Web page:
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Winning Hasn't Made the Jets Any Smarter

Jets stick with Tim Tebow as backup even though he's not healthy enough to actually play

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    NEWSLETTERS

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    Ryan really likes to have Tebow on the sideline doing nothing.

    This surreal little winning streak that the Jets are on may have lifted them back to the periphery of the playoff race, but it hasn't done anything to clear up the team's decision making. 

    Rex Ryan said Thursday that Tim Tebow would serve as the backup to Mark Sanchez again this week, but that the team would not run any of the Wildcat packages that were so important to the team this summer that they were only practiced them in secret. They turned out to be so secret that the Jets pretty much forgot all about them once the season started, but the prospect of them remained the reason to keep Tebow on the roster. 

    Now that the Jets aren't even pretending they'll be playing Tebow (unless the whole thing is some sort of counterintelligence which we couldn't put past a team as delusional as the Jets can be), what exactly is the reason to have him on the active roster? According to Ryan, it is because they think he's the best option should Sanchez be forced out of the game by injury or ineffectiveness. 

    We disagree, but that would be fair enough if not for the fact that Ryan has scratched the Wildcat because of Tebow's broken ribs. That means we're to believe that Tebow isn't healthy enough to run the ball, but he is healthy enough to throw it even though throwing it is something that he struggles with when he's totally healthy.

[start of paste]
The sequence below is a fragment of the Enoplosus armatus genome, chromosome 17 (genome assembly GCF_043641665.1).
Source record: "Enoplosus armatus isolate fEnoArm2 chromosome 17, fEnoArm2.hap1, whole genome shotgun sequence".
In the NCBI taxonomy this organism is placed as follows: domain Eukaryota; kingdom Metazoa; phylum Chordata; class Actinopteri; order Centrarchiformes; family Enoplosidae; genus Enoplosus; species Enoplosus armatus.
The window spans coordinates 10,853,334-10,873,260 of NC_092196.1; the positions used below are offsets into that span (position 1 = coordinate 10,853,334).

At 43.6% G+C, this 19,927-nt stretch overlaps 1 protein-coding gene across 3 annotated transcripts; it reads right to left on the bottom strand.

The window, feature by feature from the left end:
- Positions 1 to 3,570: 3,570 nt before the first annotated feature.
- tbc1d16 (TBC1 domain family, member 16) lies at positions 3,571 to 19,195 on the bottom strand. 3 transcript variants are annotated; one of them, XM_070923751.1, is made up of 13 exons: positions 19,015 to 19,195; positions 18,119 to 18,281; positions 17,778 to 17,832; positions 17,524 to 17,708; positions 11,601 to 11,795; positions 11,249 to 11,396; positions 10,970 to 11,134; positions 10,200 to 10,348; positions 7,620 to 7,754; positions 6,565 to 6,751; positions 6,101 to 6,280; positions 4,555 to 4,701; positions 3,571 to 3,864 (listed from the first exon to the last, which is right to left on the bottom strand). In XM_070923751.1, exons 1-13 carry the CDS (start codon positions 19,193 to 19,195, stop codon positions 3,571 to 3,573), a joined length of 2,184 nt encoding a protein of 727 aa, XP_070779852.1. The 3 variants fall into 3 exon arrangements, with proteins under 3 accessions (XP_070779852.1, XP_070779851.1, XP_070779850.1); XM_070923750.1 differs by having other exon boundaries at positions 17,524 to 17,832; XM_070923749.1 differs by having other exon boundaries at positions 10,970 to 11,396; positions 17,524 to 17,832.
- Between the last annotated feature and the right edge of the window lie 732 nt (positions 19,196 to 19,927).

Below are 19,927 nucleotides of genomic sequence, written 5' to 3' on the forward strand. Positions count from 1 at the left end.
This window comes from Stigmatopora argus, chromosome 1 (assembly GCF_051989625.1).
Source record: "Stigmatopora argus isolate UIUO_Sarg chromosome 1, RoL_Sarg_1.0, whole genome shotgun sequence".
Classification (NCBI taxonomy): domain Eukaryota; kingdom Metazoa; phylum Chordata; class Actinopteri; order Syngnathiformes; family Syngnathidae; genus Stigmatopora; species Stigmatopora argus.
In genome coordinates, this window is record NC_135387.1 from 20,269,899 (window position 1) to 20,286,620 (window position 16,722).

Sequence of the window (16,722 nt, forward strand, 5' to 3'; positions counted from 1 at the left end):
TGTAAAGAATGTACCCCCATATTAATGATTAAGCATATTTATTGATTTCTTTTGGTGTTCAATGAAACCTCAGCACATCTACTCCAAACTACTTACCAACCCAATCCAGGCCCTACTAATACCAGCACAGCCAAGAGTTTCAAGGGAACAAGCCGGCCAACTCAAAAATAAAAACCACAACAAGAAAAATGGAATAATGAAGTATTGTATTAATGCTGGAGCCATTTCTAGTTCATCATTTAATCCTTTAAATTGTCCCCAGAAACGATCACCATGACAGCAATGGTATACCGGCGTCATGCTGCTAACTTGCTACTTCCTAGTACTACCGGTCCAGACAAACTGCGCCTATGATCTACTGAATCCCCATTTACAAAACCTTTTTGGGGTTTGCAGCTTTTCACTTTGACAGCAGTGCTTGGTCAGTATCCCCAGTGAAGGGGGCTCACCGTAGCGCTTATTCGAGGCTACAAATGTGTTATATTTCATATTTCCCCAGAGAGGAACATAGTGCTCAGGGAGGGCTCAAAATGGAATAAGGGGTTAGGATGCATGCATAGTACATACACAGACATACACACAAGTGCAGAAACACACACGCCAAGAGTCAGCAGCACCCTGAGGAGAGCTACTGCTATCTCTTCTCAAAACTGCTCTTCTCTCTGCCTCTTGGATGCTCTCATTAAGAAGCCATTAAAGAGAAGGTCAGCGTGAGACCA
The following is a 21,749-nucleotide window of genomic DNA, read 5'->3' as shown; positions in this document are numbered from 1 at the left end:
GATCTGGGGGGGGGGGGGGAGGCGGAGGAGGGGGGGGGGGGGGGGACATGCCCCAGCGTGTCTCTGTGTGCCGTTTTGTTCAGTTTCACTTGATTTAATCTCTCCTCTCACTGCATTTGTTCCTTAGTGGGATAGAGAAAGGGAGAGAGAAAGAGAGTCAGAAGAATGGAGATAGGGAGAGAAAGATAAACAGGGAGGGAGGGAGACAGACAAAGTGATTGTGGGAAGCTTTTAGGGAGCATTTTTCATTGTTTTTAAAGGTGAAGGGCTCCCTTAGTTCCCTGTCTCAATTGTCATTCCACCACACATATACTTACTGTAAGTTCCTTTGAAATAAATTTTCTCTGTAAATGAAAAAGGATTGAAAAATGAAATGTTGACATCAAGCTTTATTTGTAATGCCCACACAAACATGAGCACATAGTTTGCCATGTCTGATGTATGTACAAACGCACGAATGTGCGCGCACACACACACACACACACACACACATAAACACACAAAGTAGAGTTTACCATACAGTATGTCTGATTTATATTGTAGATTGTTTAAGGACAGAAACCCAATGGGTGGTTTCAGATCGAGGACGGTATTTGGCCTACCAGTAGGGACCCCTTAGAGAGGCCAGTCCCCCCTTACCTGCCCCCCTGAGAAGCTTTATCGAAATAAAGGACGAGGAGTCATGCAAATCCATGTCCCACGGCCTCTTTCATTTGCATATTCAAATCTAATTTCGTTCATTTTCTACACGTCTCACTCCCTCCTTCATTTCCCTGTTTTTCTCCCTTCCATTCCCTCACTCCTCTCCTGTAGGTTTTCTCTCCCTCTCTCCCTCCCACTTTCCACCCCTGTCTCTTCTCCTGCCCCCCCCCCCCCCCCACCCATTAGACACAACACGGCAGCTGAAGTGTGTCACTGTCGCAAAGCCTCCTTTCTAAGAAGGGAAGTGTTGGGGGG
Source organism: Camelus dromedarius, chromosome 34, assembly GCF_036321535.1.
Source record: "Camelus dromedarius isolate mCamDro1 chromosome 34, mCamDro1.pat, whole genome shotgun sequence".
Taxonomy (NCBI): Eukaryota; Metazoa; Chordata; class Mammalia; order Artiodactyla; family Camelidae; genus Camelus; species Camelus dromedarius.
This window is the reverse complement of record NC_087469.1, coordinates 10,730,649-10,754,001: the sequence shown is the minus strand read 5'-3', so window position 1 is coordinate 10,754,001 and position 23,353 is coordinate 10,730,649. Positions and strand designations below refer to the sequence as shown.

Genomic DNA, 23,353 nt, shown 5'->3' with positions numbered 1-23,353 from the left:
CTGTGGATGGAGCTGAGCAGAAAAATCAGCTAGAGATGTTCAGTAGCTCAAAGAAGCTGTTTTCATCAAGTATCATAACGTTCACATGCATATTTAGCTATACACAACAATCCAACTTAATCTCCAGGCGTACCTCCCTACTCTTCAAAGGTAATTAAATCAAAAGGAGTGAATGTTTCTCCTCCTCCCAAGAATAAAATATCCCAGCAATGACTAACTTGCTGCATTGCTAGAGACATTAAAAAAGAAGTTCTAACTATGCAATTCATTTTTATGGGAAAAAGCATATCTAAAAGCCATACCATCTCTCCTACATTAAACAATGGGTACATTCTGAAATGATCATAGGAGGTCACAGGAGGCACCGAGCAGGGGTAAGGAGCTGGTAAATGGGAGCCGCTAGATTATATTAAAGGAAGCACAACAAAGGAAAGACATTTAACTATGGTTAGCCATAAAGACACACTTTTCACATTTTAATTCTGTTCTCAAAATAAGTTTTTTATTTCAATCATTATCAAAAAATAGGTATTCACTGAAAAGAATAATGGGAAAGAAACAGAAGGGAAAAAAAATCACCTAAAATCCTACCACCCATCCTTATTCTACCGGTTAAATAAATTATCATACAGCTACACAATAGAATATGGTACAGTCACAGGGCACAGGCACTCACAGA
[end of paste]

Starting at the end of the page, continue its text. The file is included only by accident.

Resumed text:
That leaves us with two possible explanations for why Tebow is in this position. The first is that the team is still trying to justify the trade for Tebow even though the verdict has long since been rendered on that front.

    Even if you want to believe that football reasons drove the Jets to trade for Tebow and believe that Tebow can be a useful NFL player, you have to admit that it simply isn't going to happen with the Jets. The coaches either don't know or don't care about the best ways to utilize him, leaving this as a failure that the team must move past sooner rather than later. 

    The other explanation is that the team doesn't like the idea of Sanchez playing with Greg McElroy staring over his shoulder because they think it will unnerve him. It's totally plausible given how much Sanchez has been coddled over the last four years, although it is impossible to understand why they think that's actually going to make the team or the quarterback any better in the long run. 

    That leads us back to the start and the surreal winning streak that the Jets will try to extend against the Titans on Monday night. Winning might get the Jets into the playoffs, but it won't erase the mistakes of this season or fill anyone with confidence that things will be much different the next time around. 

    Josh Alper is also a writer for Pro Football Talk. You can follow him on Twitter.

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